The regime’s immediate priority is influencing or dictating developments in its neighborhood—Iraq, Gaza strip, Syria, Lebanon and certain Gulf states. However, it is expanding alliances elsewhere to encircle and threaten perceived enemies, while mitigating actual or potential costs resulting from its policies. One of the regions that Iranian officials and agents consider fertile ground and that the regime has been tilling for some time is the Western Hemisphere.
Iran’s first vice president Eshaq Jahangiri recently met with Venezuelan leader Nicolas Maduro. As many other Iranian leaders have done before in visits to the Americas, Jahangiri described Iranian-Venezuelan relations as “fundamental” and emphasized Tehran’s continued willingness to expand ties at all levels. Venezuela’s Ambassador to Tehran told Fars News last month that Venezuela is prepared to become a hub for Iranian exports to other Latin American nations. While the specifics may differ, this is not surprising. The Iranian regime has sought to “export” its radical ideology, using all means necessary, since the onset of its Islamist revolution.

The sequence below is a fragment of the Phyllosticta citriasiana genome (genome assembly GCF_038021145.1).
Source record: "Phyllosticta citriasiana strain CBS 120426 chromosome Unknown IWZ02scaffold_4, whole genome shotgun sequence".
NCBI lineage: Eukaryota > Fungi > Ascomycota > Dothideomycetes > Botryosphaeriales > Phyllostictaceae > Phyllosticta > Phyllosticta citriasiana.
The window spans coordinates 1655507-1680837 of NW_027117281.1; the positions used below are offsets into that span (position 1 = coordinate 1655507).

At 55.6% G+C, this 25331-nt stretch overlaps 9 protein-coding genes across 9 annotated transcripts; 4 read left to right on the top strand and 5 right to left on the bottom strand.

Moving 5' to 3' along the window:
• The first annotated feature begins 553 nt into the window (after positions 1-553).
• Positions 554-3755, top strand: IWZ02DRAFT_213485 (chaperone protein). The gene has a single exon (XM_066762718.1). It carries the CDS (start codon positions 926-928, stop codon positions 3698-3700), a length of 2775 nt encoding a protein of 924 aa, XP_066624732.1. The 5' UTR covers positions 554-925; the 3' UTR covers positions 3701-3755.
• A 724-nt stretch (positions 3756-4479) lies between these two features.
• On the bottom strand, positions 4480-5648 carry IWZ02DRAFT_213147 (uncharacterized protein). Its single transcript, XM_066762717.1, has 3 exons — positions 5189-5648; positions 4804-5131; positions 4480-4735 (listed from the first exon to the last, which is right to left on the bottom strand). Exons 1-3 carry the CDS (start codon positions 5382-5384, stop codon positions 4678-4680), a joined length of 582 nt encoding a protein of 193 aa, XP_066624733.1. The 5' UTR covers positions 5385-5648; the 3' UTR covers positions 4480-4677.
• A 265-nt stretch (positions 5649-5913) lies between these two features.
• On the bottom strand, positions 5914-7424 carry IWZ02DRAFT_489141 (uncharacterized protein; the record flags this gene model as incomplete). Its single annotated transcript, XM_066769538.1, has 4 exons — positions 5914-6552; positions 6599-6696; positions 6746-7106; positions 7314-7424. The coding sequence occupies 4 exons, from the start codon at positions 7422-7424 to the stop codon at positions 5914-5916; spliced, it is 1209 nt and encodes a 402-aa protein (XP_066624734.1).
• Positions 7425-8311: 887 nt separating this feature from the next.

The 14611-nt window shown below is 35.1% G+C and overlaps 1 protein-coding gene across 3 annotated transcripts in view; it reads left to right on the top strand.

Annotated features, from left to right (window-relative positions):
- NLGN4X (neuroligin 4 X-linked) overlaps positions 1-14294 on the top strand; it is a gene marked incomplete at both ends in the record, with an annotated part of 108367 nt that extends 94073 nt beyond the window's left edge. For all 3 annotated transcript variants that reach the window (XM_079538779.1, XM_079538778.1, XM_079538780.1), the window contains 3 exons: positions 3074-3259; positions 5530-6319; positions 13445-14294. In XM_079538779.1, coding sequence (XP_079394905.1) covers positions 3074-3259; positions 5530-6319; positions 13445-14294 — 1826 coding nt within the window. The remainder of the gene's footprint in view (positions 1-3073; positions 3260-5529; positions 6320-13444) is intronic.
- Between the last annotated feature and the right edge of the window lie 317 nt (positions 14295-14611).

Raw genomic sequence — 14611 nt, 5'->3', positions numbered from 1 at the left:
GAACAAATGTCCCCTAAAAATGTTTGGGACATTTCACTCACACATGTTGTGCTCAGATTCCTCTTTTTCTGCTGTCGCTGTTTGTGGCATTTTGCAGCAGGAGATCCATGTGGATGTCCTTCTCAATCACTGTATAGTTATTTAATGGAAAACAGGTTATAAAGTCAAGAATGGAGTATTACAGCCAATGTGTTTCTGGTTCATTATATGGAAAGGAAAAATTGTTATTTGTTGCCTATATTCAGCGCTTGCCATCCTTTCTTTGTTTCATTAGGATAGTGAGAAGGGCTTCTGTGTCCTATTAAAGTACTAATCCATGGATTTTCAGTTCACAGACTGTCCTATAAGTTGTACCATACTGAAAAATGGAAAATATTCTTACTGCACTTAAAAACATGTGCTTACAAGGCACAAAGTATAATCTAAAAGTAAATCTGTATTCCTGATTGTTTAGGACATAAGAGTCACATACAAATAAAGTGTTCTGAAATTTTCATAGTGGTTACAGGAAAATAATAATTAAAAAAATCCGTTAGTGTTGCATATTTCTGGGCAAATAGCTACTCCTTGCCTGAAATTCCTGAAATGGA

Iranian-backed entities, such as The House of Latin America in Iran, continue to sprout throughout the region with the seemingly benign aim of “boosting relations between the Iranian people and those of Latin America.” However, their true objective appears to be promoting violence and repression and damaging U.S. interests.